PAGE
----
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Listening Comprehension Issues

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Listening Comprehension Issues

Postby hamsterfreak4evr » Sun 06.15.2008 9:39 pm

Hey, everyone!
I don't know if its just me, and I certainly hope its not, but whenever i watch childrens shows like Doraemon or whatever, i can't understand a word theyre saying!
I know doraemons voice is kind of weird and scratchy, but this also happens when i watch movies and dramas.
even if i play attention, a lot of the times i just hear what sounds like slurred syllables and cant understand what theyre saying like 90 percent of the time, despite me knowing plenty of Japanese (I'm entering level 4 of Japanese class this fall at my high school).
I was wondering if anyone else had this problem when learning Japanese, and how they pushed through it.
Am I merely not listening to enough Japanese?
I'm going there for 5 weeks on a school trip a week from tomorrow so I don't want to look stupid!!
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Re: Listening Comprehension Issues

Postby Yudan Taiteki » Sun 06.15.2008 9:52 pm

This is a common problem; I obviously don't know why you, in particular, are having these problems, but these are some common reasons:

1) Not enough practice on quickly comprehending Japanese (i.e. too much focus on slow decoding or vague understanding through deciphering kanji meanings, etc.) -- if you have to read a sentence multiple times to understand it, obviously you won't understand that sentence spoken aloud.
2) Not enough listening comprehension practice, or bad listening comprehension practice (i.e. listening while reading a script, or listening to slowly spoken Japanese)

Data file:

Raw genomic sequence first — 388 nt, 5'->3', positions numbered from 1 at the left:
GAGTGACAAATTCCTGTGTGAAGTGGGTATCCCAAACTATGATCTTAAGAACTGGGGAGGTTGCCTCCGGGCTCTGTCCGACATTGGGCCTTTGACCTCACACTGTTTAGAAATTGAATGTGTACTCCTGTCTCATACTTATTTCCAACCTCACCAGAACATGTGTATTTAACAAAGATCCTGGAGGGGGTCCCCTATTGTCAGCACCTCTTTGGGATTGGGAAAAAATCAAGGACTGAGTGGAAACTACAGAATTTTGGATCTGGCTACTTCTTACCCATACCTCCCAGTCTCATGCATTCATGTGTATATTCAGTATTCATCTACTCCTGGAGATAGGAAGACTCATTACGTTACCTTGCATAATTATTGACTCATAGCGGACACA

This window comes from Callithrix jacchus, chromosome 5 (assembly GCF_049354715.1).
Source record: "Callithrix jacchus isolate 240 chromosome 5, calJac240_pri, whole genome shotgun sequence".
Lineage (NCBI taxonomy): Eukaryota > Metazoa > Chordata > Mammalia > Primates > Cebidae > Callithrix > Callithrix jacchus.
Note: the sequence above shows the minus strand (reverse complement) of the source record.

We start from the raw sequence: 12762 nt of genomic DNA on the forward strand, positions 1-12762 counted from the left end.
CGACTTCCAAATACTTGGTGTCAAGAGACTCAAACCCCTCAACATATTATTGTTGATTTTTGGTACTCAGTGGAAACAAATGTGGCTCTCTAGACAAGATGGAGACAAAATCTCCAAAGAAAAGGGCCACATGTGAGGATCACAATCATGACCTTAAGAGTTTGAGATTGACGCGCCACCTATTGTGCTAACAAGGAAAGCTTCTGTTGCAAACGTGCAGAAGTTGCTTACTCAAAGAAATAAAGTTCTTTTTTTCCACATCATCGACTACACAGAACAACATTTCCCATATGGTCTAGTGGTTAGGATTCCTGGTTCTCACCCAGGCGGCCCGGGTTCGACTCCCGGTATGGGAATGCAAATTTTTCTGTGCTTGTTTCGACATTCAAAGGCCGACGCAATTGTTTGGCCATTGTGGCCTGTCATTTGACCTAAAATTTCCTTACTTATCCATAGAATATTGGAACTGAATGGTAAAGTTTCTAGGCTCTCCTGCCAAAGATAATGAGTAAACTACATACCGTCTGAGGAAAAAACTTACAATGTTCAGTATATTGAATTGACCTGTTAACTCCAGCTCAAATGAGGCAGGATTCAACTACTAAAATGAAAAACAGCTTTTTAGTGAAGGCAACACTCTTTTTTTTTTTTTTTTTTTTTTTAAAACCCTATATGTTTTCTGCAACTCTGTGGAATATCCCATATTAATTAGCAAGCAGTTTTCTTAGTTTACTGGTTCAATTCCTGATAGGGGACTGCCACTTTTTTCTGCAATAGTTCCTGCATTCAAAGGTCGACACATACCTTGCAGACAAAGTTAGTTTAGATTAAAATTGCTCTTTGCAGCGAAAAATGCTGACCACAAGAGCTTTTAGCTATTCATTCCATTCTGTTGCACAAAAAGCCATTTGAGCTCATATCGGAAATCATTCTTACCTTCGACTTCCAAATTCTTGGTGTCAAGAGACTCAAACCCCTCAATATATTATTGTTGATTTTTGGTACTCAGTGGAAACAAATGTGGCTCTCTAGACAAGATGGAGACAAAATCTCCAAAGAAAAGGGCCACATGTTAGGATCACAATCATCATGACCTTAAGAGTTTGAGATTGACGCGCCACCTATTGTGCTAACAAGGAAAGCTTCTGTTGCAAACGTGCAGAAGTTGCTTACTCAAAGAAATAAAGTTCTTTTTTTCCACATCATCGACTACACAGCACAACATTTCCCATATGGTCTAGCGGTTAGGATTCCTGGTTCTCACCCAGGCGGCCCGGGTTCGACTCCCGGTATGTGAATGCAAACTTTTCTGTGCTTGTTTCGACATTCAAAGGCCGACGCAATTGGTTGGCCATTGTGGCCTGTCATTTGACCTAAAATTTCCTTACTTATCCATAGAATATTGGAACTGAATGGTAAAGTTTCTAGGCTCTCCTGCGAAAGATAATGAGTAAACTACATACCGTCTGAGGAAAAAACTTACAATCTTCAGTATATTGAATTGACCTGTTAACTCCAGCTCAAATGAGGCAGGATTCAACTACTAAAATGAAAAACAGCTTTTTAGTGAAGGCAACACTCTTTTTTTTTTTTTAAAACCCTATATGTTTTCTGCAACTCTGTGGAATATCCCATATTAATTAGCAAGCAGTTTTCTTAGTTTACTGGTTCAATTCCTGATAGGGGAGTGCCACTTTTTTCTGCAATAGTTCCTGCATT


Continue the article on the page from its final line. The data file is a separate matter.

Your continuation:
3) Too much slang or colloquial language that you haven't learned

One thing you have to remember is that authentic language is much harder than what appears in most textbooks; some people believe that "intended for children" is equivalent to "suitable for beginners", but this is not true at all. Even 5 or 6 year old children have huge vocabularies and have more or less mastered the grammar of their native language. Also, a lot of kids' programming has a lot of fantasy or magical elements and a lot of vocabulary that you're not going to see in textbooks.

As for what to do, I'm not sure. I couldn't understand Japanese television until after I lived in Japan for 2 years.
Last edited by Yudan Taiteki on Sun 06.15.2008 9:56 pm, edited 1 time in total.
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Re: Listening Comprehension Issues

Postby hamsterfreak4evr » Sun 06.15.2008 9:55 pm

Yudan Taiteki wrote:One thing you have to remember is that authentic language is much harder than what appears in most textbooks; some people believe that "intended for children" is equivalent to "suitable for beginners", but this is not true at all. Even 5 or 6 year old children have huge vocabularies and have more or less mastered the grammar of their native language. Also, a lot of kids' programming has a lot of fantasy or magical elements and a lot of vocabulary that you're not going to see in textbooks.


This is a good point I didnt consider. If so, what do you think would be a good way to improve listening comprehension?
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Re: Listening Comprehension Issues

Postby Wakannai » Sun 06.15.2008 10:10 pm

listen to programs that speak like your textbook is the best at first, then branch out to other stuff.

Listening to your opening dialogs of your textbook until you implicitly understand them is good. As Chris said, listening to Japanese while reading translations is bad, but if you can school yourself to ignore the writing, then you can listen, then hit pause and maybe backpedal if necessary to check your understanding, and repeat.

Listening to stuff repeatedly is also good. Don't consider everything all-or-nothing. Listen again and again to stuff, even if you already know it, improves your ear's familiarity and helps your comprehension elsewhere.

Working on your active vocabulary and your own speaking improves your aural comprehension. If you are watching a dorama or some other show, try acting out the parts, mimicking not only the words spoken as precisely as possible, but the emotions as well.
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Re: Listening Comprehension Issues